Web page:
ASIC has today released the findings of a surveillance review into the registered managed investment schemes sector. In all, ASIC’s review included 28 Responsible Entities across 336 schemes - which represented about 9% of all current schemes.
A Responsible Entity is the body corporate responsible for the management and operation of a registered managed investment scheme - that is a scheme which maintains retail clients. On top of its general obligations as a licensee, a Responsible Manager is also subject to:
Acting in the best interest of the scheme’s members.
Ensuring compliance with the scheme’s compliance plan.
Ensuring the scheme property is clearly identified and held separately from property from other schemes or from the Responsible Entity itself.
Holding the scheme property on trust.
ASIC disclosed the following twelve (12) key findings:
Professional Indemnity Insurance
Responsible Entities need to ensure that they maintain a sufficient level of coverage. In figures, the amount must be the lesser of:
$5 million; or
The sum of the value of all property of all schemes for which it is the Responsible Entity.
It is important to note that the policy needs to:
Take into account defence costs.
Have at least one (1) automatic reinstatement.
Include fraud and dishonesty cover.
Conflicts of Interest
Managing identified conflicts of interest is a fundamental obligation that needs to form an integral component of the Board’s responsibilities.
It is essential that a Responsible Entity reviews its breach reporting processes and procedure on a regular basis to ensure it remains effective to identify and manage breaches, and report these breaches to ASIC if they are deemed significant.
Since custodians play an integral role in the funds management sector by holding and safeguarding investors’ assets, it is crucial that Responsible Entities have adequate procedures to monitor and review the custodian’s activities.
Depending on the size of the organisation, dispute resolution may be entrusted with a single staff member (for example, compliance officer, complaints officer, CEO), multiple employees or a committee. Irrespective, it is vital that senior management be provided with reports about disputes that include information on the actions taken and decisions made on the disputes.
Risk management systems
ASIC has identified the top three (3) risks as:
This was followed by governance, capital, personnel and liquidity risks.
It is critical that a Responsible Entity maintains adequate risk management systems. It must also ensure that it reviews and amends (where necessary) its risk management systems on a regular basis.
In addition to its obligations as a licensee, a Responsible Entity must also ensure that its compliance plan details adequate measures to ensure compliance with its legislative and regulatory responsibilities as well as with the scheme’s Constitution. The Responsible Entity must also ensure that these measures are adhered to on an ongoing basis.
A Responsible Entity needs to review and strengthen (where necessary) its existing cyber resilience measures against the NIST Cybersecurity Framework. This is especially relevant due to the high number of entities within ASIC’s sample that recently experienced malicious cyber activity.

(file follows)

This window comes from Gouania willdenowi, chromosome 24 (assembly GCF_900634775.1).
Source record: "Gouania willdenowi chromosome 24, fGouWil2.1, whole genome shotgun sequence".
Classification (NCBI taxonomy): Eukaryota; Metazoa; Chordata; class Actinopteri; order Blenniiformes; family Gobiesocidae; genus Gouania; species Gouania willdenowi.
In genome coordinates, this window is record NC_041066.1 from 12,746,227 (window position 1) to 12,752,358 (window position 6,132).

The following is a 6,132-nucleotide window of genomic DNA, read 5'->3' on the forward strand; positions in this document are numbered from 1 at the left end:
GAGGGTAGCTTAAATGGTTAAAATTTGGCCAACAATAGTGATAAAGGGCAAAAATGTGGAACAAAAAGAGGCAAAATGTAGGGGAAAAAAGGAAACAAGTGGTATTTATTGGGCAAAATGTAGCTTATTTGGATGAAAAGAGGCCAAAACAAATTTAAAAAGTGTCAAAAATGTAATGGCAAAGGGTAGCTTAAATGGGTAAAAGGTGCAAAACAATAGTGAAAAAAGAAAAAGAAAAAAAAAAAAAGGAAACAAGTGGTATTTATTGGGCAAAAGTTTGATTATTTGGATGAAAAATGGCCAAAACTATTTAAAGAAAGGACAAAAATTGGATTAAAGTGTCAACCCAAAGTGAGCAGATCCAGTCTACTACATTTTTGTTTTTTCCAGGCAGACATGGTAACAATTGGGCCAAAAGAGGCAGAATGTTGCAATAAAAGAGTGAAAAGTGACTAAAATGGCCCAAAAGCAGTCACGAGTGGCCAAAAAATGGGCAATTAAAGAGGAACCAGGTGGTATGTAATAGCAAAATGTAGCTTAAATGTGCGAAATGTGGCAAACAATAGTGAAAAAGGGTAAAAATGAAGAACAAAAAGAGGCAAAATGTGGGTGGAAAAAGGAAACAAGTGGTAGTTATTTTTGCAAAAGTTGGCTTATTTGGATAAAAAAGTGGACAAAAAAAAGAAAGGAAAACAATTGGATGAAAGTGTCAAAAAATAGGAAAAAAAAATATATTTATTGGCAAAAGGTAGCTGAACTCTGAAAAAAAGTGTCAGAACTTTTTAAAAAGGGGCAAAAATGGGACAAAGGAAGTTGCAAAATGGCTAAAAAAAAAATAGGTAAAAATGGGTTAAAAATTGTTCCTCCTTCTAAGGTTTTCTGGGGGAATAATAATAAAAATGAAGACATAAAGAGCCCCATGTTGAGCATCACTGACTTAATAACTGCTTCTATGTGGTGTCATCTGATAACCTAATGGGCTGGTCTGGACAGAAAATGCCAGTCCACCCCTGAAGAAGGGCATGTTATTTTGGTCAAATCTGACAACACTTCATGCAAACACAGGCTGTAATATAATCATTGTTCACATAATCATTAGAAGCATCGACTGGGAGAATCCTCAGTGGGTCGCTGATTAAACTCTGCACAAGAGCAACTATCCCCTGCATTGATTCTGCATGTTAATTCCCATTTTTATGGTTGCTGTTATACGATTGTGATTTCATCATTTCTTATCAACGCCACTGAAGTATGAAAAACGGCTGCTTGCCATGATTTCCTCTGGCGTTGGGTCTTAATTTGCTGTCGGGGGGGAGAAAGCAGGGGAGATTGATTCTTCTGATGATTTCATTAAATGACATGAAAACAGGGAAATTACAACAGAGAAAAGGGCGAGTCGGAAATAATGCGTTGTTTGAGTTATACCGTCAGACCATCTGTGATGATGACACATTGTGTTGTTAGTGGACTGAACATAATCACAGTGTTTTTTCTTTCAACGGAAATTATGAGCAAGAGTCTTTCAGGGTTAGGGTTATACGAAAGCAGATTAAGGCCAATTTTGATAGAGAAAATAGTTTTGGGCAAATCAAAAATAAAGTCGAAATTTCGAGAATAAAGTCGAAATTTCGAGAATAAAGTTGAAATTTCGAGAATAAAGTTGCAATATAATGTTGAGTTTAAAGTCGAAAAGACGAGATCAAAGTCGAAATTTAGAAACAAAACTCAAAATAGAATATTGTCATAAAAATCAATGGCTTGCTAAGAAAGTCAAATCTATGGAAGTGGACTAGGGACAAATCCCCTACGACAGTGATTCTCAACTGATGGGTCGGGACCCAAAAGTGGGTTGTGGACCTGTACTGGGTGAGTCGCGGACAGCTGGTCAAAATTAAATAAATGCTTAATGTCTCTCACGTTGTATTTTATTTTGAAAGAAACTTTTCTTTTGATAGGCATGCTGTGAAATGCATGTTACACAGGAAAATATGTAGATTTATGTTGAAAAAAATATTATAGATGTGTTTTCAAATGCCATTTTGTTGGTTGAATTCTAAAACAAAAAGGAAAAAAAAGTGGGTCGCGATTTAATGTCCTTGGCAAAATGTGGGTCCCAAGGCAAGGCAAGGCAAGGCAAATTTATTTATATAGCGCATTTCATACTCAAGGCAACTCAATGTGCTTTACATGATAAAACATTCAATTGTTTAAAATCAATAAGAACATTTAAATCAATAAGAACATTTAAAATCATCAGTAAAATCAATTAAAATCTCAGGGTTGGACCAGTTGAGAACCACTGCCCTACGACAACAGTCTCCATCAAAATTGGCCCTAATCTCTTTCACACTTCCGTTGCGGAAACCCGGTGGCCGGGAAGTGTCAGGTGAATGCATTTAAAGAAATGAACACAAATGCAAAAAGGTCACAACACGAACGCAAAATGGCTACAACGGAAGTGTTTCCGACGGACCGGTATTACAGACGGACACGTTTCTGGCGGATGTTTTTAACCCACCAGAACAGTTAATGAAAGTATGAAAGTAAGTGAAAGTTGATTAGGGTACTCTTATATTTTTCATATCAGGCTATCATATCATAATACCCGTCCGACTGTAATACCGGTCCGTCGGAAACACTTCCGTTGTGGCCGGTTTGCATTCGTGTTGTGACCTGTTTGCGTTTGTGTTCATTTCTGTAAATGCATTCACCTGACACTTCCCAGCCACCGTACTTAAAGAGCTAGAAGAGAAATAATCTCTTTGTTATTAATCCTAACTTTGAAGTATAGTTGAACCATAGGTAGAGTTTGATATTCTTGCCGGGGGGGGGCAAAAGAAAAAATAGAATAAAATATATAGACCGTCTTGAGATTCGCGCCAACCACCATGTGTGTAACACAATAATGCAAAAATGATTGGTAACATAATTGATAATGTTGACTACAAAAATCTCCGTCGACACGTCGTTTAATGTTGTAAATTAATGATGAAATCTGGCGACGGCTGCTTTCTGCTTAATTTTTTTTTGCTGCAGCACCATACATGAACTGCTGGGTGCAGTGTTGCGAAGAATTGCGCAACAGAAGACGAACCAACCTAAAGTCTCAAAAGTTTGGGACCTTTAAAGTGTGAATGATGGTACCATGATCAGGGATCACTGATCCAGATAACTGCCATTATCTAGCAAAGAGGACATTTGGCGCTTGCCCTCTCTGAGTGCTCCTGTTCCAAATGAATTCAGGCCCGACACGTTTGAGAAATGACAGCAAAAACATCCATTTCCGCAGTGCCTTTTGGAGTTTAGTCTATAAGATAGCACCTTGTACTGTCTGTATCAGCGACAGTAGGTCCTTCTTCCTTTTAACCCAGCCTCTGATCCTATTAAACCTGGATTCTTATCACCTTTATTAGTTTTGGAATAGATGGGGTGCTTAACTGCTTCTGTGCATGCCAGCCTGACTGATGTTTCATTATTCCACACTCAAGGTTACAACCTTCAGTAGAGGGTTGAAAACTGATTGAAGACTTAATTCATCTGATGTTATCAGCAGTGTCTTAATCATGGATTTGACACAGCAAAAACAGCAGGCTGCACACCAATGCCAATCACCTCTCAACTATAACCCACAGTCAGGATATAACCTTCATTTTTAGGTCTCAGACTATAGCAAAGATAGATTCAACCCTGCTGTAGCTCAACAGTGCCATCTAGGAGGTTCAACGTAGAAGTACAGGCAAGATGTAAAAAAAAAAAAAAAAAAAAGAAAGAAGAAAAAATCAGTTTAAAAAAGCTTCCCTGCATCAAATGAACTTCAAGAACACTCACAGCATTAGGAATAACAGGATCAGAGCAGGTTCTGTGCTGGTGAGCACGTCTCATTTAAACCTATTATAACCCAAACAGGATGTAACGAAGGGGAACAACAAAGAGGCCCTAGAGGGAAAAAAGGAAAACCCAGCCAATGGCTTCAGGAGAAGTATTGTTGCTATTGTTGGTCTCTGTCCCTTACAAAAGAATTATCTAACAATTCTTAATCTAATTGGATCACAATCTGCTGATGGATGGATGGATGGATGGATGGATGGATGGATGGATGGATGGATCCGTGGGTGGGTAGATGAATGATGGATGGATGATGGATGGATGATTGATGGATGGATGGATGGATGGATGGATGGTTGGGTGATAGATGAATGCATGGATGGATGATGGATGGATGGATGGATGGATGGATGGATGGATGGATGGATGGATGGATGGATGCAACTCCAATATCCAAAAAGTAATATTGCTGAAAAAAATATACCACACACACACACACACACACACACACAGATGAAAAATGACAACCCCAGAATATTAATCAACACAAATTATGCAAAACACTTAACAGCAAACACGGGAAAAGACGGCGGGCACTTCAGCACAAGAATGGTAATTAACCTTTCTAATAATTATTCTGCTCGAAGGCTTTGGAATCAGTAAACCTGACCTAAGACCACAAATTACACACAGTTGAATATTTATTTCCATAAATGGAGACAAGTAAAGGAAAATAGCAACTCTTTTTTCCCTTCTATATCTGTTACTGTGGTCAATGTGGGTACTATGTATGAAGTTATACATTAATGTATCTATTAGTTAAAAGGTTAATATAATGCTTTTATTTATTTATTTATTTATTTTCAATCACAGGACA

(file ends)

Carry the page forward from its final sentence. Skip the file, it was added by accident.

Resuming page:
[The NIST Cybersecurity Framework (US) represents a documented framework focusing on using business drivers to guide cybersecurity activities and considering cybersecurity risks as part of an organisation’s risk management processes].
Value and behaviours
A culture of compliance is vital to an organisation seeking to ensure it complies with its regulatory and legislative obligations. Boards can influence culture by:
Setting the tone from the top.
Establishing proper governance structures.
Monitoring the management team’s alignment with the company’s values.
Ensuring the management team is held accountable where required.
Rewards and incentives
Remuneration and incentive structures must be aligned to the Responsible Entity’s values, to motivate and reinforce the culture of the entity and the conduct expected of its staff.
A Responsible Entity must review and integrate incentive governance as part of its overall risk management systems and compliance measures to ensure the structure of rewards and incentives does not promote unnecessarily risky behaviours.
The Corporations Act 2001 (Cth) obligates a company officer to act in a certain manner if a whistleblower discloses information to them - for example, they must not divulge such information to an unauthorised third party. Such a disclosure may bring about civil and criminal consequences.
In this way, a Responsible Entity needs to ensure that it maintains an appropriate whistleblowing policy to support an open and transparent culture.
Product approval and review
A Responsible Entity should take into account the needs of customers when designing and targeting its products and services.
ASIC Report 528 can be found by clicking here.
Should you have any queries, please contact Jeremy Danon, director of Ariel & Associates Pty Ltd on (02) 8223 3355 or at email@example.com.